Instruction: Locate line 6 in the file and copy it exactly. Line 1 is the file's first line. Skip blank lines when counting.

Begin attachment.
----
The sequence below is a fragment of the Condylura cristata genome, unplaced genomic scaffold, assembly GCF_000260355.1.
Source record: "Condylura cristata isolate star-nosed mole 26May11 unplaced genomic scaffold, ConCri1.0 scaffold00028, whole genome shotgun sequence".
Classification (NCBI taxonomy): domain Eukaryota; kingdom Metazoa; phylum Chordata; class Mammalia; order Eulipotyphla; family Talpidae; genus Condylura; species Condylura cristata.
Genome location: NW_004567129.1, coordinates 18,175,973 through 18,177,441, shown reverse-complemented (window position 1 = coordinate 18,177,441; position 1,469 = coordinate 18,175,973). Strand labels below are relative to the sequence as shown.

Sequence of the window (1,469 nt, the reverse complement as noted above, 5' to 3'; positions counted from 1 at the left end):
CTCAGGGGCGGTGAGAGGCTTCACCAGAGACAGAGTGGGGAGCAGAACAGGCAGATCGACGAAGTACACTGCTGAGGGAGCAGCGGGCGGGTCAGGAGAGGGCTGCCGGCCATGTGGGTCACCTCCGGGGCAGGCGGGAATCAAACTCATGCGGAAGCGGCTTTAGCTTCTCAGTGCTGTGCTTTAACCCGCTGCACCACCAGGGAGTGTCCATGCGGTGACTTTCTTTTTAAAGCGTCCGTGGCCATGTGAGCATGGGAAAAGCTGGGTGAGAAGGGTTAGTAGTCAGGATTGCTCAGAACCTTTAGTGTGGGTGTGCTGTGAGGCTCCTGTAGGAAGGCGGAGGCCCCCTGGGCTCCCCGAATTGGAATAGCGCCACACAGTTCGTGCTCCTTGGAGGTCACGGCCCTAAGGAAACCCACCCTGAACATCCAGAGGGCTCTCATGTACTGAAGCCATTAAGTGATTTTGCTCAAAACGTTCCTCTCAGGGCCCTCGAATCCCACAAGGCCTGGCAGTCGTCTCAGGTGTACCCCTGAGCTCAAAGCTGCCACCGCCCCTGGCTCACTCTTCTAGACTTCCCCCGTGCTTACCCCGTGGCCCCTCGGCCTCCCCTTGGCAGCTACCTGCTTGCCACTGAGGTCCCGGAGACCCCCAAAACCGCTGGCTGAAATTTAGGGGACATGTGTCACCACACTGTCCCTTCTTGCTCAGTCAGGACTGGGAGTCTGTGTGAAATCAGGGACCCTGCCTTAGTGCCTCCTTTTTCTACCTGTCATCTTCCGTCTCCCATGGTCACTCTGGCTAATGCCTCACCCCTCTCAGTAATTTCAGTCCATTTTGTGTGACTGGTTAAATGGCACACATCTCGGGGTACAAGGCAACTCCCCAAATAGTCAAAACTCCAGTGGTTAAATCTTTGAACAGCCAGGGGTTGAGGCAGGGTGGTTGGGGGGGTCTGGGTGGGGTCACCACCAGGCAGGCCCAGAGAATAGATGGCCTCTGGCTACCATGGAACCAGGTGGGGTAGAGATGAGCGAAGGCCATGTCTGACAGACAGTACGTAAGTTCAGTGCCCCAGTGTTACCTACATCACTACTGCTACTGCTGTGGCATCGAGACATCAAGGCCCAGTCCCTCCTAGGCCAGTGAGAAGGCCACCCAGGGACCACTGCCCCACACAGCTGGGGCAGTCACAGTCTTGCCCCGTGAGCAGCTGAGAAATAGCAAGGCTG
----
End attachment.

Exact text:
CTCAGGGGCGGTGAGAGGCTTCACCAGAGACAGAGTGGGGAGCAGAACAGGCAGATCGACGAAGTACACTGCTGAGGGAGCAGCGGGCGGGTCAGGAGAGGGCTGCCGGCCATGTGGGTCACCTCCGGGGCAGGCGGGAATCAAACTCATGCGGAAGCGGCTTTAGCTTCTCAGTGCTGTGCTTTAACCCGCTGCACCACCAGGGAGTGTCCATGCGGTGACTTTCTTTTTAAAGCGTCCGTGGCCATGTGAGCATGGGAAAAGCTGGGTGAGAAGGGTTAGTAGTCAGGATTGCTCAGAACCTTTAGTGTGGGTGTGCTGTGAGGCTCCTGTAGGAAGGCGGAGGCCCCCTGGGCTCCCCGAATTGGAATAGCGCCACACAGTTCGTGCTCCTTGGAGGTCACGGCCCTAAGGAAACCCACCCTGAACATCCAGAGGGCTCTCATGTACTGAAGCCATTAAGTGATTTTGCTCAAAACGTTCCTCTCAGGGCCCTCGAATCCCACAAGGCCTGGCAGTCGTCTCAGGTGTACCCCTGAGCTCAAAGCTGCCACCGCCCCTGGCTCACTCTTCTAGACTTCCCCCGTGCTTACCCCGTGGCCCCTCGGCCTCCCCTTGGCAGCTACCTGCTTGCCACTGAGGTCCCGGAGACCCCCAAAACCGCTGGCTGAAATTTAGGGGACATGTGTCACCACACTGTCCCTTCTTGCTCAGTCAGGACTGGGAGTCTGTGTGAAATCAGGGACCCTGCCTTAGTGCCTCCTTTTTCTACCTGTCATCTTCCGTCTCCCATGGTCACTCTGGCTAATGCCTCACCCCTCTCAGTAATTTCAGTCCATTTTGTGTGACTGGTTAAATGGCACACATCTCGGGGTACAAGGCAACTCCCCAAATAGTCAAAACTCCAGTGGTTAAATCTTTGAACAGCCAGGGGTTGAGGCAGGGTGGTTGGGGGGGTCTGGGTGGGGTCACCACCAGGCAGGCCCAGAGAATAGATGGCCTCTGGCTACCATGGAACCAGGTGGGGTAGAGATGAGCGAAGGCCATGTCTGACAGACAGTACGTAAGTTCAGTGCCCCAGTGTTACCTACATCACTACTGCTACTGCTGTGGCATCGAGACATCAAGGCCCAGTCCCTCCTAGGCCAGTGAGAAGGCCACCCAGGGACCACTGCCCCACACAGCTGGGGCAGTCACAGTCTTGCCCCGTGAGCAGCTGAGAAATAGCAAGGCTG